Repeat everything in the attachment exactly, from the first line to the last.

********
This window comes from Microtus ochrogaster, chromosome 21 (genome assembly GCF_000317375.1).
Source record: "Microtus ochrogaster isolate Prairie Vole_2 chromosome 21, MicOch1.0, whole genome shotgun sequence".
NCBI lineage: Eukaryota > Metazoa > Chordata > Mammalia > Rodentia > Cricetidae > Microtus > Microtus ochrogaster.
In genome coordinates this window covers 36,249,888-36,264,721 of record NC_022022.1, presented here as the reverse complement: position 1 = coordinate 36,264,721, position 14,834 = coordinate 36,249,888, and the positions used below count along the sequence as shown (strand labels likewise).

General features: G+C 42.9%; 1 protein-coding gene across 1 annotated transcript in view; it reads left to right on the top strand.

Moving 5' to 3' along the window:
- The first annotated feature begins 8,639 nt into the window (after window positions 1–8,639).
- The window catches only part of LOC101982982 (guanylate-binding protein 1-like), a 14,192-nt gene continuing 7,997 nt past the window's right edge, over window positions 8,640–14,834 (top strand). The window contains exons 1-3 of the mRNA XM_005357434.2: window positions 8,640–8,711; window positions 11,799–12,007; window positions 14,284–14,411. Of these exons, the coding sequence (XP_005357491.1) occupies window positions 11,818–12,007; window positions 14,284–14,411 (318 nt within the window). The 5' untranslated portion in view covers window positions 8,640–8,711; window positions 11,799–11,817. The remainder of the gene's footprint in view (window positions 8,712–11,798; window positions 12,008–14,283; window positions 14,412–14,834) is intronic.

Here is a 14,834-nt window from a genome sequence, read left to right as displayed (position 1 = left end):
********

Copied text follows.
This window comes from Microtus ochrogaster, chromosome 21 (genome assembly GCF_000317375.1).
Source record: "Microtus ochrogaster isolate Prairie Vole_2 chromosome 21, MicOch1.0, whole genome shotgun sequence".
NCBI lineage: Eukaryota > Metazoa > Chordata > Mammalia > Rodentia > Cricetidae > Microtus > Microtus ochrogaster.
In genome coordinates this window covers 36,249,888-36,264,721 of record NC_022022.1, presented here as the reverse complement: position 1 = coordinate 36,264,721, position 14,834 = coordinate 36,249,888, and the positions used below count along the sequence as shown (strand labels likewise).

General features: G+C 42.9%; 1 protein-coding gene across 1 annotated transcript in view; it reads left to right on the top strand.

Moving 5' to 3' along the window:
- The first annotated feature begins 8,639 nt into the window (after window positions 1–8,639).
- The window catches only part of LOC101982982 (guanylate-binding protein 1-like), a 14,192-nt gene continuing 7,997 nt past the window's right edge, over window positions 8,640–14,834 (top strand). The window contains exons 1-3 of the mRNA XM_005357434.2: window positions 8,640–8,711; window positions 11,799–12,007; window positions 14,284–14,411. Of these exons, the coding sequence (XP_005357491.1) occupies window positions 11,818–12,007; window positions 14,284–14,411 (318 nt within the window). The 5' untranslated portion in view covers window positions 8,640–8,711; window positions 11,799–11,817. The remainder of the gene's footprint in view (window positions 8,712–11,798; window positions 12,008–14,283; window positions 14,412–14,834) is intronic.

Here is a 14,834-nt window from a genome sequence, read left to right as displayed (position 1 = left end):